|It sounds like you’ve got a really interesting world here. I’m a fan of Dragons and Spirit World kinds of things so this is my jam.
I’m coming into this chapter without having read your previous chapters so there may be some things I’m missing – please take that into account.
I like how Tyollis is always scratching or rubbing his chin – it seems like a bit of a he isn’t fully cognizant he has, something that real people do. It adds an authenticity to him. I also like the way he’s constantly aware of the body language of the people around him. It seems very “warrior” like for him to be accessing situations and people based on their posture and facial expressions rather than just what’s been said to him.
Things I noticed you may want to revisit:
Beginning: “breezy” and “wind blowing” are pretty different so you might want to say “The air was warmer than previous months, though still cold” without adding the “breezy” part.
This may be something I don’t understand – but I thought you might have meant: “Tyollis turned away from the head of the force”.
“Does anybody have an idea on how it spread, or where it came from?” – someone has suggested it was the deer so you might want to say “any other ideas” since he’s been given one already.
Consider “I ask you let us leave so we can get to Veresses.” Or “I ask you let us leave for Veresses.” (Right now it sounds like the man is telling Tyollis to go to Veresses – to me.)
Couple of things to look at here: “He looked over the marks and lines and notes jotted down in thin blocky lettering, finding their rode. His eyes glanced to the legend, and caught the measurements. One inch=fifty miles.” You’ve got this fantasy, horse riding feel going on so you can probably make “rode” work though it seems odd. Also, this feels like a time in which the maps wouldn’t have been that accurate.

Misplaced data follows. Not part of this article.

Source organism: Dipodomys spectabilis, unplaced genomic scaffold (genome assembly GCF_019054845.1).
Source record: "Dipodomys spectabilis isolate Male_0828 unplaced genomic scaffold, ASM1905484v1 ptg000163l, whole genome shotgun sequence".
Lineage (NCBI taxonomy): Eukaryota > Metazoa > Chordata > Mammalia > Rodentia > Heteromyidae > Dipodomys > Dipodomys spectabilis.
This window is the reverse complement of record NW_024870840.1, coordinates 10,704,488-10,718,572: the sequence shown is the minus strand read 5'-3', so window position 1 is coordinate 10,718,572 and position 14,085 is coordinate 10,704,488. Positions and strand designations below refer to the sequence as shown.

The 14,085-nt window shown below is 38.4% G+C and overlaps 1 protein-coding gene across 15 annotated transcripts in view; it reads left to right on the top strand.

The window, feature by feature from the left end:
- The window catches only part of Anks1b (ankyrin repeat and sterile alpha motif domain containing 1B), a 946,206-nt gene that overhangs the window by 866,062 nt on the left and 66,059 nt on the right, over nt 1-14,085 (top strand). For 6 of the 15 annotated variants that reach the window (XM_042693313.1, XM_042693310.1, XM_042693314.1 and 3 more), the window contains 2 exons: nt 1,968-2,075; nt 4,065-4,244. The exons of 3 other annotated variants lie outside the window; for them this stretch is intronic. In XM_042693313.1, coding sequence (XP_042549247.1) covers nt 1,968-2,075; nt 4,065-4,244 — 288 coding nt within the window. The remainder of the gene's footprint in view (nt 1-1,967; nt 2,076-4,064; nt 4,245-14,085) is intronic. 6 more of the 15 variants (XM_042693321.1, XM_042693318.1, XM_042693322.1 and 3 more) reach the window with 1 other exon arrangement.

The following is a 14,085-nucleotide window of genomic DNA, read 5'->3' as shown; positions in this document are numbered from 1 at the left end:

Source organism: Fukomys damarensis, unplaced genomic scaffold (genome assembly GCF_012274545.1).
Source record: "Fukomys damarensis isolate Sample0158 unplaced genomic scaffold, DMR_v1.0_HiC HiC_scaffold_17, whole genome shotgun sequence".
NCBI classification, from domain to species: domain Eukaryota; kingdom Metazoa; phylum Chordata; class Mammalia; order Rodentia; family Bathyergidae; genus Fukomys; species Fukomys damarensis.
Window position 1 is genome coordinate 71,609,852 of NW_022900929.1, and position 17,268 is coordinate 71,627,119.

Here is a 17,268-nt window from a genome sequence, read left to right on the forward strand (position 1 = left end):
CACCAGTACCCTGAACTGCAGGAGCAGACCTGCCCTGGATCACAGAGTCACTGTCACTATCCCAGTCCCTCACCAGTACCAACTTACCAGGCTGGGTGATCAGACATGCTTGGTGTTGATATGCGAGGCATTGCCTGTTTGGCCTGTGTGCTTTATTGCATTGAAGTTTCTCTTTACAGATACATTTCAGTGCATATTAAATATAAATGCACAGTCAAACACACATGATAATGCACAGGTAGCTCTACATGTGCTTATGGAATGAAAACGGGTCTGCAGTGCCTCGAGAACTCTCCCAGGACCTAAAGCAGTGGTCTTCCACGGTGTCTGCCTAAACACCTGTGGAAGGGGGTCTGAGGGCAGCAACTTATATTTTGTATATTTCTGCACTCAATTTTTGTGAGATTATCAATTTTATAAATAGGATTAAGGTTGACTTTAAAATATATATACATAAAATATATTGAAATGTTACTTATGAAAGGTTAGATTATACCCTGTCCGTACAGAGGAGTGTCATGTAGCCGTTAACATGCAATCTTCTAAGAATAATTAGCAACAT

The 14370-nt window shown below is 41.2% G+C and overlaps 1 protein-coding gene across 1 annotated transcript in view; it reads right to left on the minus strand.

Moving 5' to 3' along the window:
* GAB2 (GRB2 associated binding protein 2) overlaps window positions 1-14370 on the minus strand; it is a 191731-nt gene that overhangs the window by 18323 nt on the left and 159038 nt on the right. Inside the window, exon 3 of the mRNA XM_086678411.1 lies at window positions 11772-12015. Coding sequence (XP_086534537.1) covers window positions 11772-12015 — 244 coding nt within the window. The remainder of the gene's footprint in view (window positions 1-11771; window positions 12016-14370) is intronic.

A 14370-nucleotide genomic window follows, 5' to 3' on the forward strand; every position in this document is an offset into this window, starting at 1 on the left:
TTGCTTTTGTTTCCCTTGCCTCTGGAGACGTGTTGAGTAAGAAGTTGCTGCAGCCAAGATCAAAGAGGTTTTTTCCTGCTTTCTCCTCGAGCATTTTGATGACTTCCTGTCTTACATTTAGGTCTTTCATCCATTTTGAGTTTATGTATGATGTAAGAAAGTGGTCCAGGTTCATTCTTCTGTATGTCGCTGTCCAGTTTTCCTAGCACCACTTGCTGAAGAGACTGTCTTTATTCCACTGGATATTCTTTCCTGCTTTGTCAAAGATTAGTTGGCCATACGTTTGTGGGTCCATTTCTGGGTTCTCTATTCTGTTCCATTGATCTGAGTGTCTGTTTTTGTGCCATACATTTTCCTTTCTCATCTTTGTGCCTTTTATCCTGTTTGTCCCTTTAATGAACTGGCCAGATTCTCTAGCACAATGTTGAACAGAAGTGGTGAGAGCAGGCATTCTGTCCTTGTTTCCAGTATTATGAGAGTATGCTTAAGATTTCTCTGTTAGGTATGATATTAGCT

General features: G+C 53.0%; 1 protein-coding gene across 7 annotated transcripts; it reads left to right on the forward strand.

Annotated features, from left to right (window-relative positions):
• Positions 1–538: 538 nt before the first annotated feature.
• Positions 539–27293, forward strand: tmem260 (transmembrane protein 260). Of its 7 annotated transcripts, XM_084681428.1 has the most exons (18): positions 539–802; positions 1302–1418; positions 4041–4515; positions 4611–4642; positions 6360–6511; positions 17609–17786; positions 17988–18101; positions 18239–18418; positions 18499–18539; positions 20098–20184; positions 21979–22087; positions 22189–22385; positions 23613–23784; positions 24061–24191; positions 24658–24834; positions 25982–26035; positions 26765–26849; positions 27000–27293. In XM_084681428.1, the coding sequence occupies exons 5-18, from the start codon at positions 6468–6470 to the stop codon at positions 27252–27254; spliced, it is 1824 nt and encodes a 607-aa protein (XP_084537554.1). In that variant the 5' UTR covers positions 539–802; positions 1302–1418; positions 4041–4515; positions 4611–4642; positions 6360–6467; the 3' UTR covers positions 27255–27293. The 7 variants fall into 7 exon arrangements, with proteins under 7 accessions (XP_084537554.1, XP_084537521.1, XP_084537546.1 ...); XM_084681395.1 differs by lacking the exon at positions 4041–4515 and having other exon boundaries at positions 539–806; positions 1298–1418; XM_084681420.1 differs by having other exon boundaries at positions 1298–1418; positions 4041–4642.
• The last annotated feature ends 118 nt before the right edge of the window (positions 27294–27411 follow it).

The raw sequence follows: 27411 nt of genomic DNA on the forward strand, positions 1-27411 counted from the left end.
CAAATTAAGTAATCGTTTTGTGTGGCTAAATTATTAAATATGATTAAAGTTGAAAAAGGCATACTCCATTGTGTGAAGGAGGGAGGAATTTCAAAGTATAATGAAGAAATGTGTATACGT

“something fumbled into his pocket” – Consider “someone fumbled in his pocket” or “something tumbled from his pocket”.
I thought a wraith was a spirit creature so you may want to do a little explaining of what it’s capable of and what kind of tracks it would leave. If you’ve addressed this in an earlier chapter, don’t worry about adding it here.
I see really great bones here – cool world, hints of creepy problems with spirits and wraiths, and Dragons (who doesn’t love dragons??). What I do recommend is giving us a little more of Tyollis – as in, what does he fear here? What does he really want and why? We see a little bit of what he mistakenly believes about Branston, but give us a little more of his misbeliefs if you can. What does he think about the possibility that the spirits are planning something? Is he skeptical? Does he think its superstitious nonsense? Maybe these things are clear in other chapters, but I think the more you’re able to bring out exactly what all these things mean to Tyollis at each turn, the better your whole book/story will be overall. Plot is great, but ground us in the story a little more – make these things really, really matter to Tyollis.